Digital Map Vendors Are Jumping on the AI Bandwagon

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By Lian Jye Su | 1Q 2019 | IN-5437

Map vendors are responding to challenges from internet giants in the digital map market. Traditional business models have been eroded by the emergence of new advertisement-based revenue models. At the same time, map vendors are also looking to enhance and optimize their operation and capabilities using artificial intelligence (AI). This ABI Research executive foresight will look into recent market developments around the adoption of AI in the digital mapping industry.

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AI Is a Big Focus for the Digital Map Industry


On February 13, 2019, Japan-based Dynamic Map Platform (DMP) acquired Ushr, a Detroit-based digital map company, for US$181 million. The acquisition will create a single, enhanced platform for accelerated development and delivery of high-definition (HD) mapping solutions for autonomous vehicles and advanced driver-assistance systems. Ushr’s acquisition not only opens up the North American market for DMP, which is largely restricted to Japanese automakers, by adding existing business with GM, but also provides DMP with the much sought-after sensor fusion technology that enables the creation of high-definition (HD) maps.

Just a day later, HERE Technologies announced that it is investing US$28.3 million (or EU€25 million) into its Vienna-based international Institute for Advanced Research in Artificial Intelligence (IARAI). According to HERE, AI will be the technology developing next generation mapping services. This includes self-healing maps, location awareness capabilities in vehicles, and highly accurate optimization models for traffic, fleet management, and city infrastructure. HERE is expected to contribute its large repertoire of geospatial data to develop relevant AI models.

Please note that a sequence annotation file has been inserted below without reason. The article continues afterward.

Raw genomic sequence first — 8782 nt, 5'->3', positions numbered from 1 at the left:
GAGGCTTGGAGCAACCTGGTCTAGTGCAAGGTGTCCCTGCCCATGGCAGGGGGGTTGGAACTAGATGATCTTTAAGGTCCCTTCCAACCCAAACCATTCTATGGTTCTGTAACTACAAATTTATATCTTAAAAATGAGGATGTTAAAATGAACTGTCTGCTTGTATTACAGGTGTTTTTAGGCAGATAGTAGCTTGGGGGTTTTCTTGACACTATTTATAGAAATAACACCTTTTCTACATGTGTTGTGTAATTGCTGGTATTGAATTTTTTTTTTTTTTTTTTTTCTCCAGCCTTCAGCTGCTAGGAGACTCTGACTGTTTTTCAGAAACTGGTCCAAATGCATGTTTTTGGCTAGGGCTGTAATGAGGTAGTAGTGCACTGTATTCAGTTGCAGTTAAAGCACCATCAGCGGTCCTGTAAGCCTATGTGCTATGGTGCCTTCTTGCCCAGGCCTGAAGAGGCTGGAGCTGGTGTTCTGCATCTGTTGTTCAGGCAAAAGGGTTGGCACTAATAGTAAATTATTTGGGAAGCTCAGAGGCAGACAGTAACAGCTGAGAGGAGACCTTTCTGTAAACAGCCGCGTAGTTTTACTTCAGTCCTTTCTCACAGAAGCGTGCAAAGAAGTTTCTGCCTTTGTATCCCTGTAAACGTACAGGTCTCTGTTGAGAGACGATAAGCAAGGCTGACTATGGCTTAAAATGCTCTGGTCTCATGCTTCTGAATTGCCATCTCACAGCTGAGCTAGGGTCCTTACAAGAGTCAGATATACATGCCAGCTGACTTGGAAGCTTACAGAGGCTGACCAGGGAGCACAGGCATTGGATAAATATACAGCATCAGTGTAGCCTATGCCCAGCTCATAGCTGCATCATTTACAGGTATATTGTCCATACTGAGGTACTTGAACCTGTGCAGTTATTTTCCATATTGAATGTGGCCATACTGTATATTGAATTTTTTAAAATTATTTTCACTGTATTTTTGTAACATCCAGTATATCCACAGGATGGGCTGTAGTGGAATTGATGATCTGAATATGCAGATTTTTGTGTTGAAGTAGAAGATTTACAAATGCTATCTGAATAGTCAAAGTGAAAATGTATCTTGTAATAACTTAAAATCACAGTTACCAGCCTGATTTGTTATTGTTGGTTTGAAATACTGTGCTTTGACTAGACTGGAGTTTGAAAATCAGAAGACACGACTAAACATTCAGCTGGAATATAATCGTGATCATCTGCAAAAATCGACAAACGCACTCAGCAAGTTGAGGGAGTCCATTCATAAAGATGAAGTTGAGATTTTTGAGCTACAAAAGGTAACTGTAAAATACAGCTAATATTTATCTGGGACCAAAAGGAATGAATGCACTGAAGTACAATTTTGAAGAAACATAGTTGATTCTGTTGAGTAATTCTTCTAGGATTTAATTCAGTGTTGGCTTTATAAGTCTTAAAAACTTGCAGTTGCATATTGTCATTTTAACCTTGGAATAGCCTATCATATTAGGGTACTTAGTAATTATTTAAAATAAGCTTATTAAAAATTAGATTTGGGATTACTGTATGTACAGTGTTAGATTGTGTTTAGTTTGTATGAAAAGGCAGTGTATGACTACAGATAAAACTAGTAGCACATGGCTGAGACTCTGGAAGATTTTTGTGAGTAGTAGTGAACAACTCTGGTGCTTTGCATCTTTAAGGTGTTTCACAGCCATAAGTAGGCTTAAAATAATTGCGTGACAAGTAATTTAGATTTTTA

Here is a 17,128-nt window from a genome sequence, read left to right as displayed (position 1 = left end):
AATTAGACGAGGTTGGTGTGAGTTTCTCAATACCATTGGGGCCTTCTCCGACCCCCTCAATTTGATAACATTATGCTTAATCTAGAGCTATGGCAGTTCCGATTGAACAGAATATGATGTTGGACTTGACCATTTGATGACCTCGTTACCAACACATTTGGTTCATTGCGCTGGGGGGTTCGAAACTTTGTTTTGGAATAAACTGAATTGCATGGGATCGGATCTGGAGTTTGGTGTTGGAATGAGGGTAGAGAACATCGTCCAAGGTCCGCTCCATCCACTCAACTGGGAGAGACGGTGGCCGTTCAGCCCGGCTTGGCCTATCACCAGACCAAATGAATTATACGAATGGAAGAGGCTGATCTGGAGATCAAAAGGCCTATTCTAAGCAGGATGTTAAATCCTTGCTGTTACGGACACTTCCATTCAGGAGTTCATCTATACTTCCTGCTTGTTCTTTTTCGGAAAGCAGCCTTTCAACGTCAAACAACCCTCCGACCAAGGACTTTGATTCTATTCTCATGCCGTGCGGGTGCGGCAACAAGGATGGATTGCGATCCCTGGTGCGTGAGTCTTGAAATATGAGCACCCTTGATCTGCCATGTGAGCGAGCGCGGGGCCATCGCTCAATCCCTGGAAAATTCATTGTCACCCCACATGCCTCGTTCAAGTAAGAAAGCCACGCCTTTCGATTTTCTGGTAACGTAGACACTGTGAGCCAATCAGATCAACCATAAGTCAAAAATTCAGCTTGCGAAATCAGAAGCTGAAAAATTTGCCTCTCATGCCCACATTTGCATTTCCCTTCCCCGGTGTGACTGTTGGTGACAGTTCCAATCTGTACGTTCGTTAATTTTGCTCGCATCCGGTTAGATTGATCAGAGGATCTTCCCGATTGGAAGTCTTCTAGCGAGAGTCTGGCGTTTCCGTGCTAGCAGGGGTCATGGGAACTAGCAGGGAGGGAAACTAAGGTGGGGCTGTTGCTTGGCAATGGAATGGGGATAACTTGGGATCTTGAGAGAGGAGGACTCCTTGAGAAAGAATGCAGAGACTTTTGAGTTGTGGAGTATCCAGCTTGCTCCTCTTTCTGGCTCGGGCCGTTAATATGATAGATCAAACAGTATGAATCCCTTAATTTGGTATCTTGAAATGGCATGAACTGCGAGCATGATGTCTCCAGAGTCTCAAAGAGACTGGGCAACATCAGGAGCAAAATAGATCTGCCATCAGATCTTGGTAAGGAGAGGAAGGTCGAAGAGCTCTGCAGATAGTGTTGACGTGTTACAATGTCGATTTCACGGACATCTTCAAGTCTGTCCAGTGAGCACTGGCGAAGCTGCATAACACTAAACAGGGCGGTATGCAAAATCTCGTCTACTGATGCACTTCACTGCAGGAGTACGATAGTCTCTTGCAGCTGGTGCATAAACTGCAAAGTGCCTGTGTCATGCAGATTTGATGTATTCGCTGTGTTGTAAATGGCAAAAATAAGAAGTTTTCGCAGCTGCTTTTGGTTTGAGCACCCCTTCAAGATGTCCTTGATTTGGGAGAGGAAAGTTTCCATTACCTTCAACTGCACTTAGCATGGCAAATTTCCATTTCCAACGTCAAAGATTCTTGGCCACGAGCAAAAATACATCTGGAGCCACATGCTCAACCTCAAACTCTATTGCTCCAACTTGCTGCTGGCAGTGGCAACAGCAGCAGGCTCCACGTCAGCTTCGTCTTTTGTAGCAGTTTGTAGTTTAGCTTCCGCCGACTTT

Killing Two Birds with One Stone


Investment into AI, especially by HERE Technologies, indicates the changing landscape of the industry. While existing business models that rely heavily on OEM and aftermarket remain lucrative, traditional digital map vendors can no longer ignore the influence and success of internet giants in location-based services for the consumer and enterprise markets. Free navigation services and location recommendation services from the likes of Google and other internet giants are disrupting the conventional business models of the industry. By getting into the AI game now, DMP and HERE are looking to maintain their competitive edge. By leveraging the latest development in machine learning, digital map vendors can kill two birds (i.e., further optimization of the digital map generation process and the integration of new capabilities to the digital map platform) with one stone.

At present, digital map vendors are relying on human employees to gather, prune, and update geospatial data, while incorporating aerial data collected from satellites and drones. Whenever there is an update to traffic conditions or road design, these updates need to be incorporated manually. As such, the entire process consumes large amounts of man-hours and resources, with little or zero real-time information incorporated into these updates. Many digital map startups have been looking at using various technologies to automate and make the process much more efficient.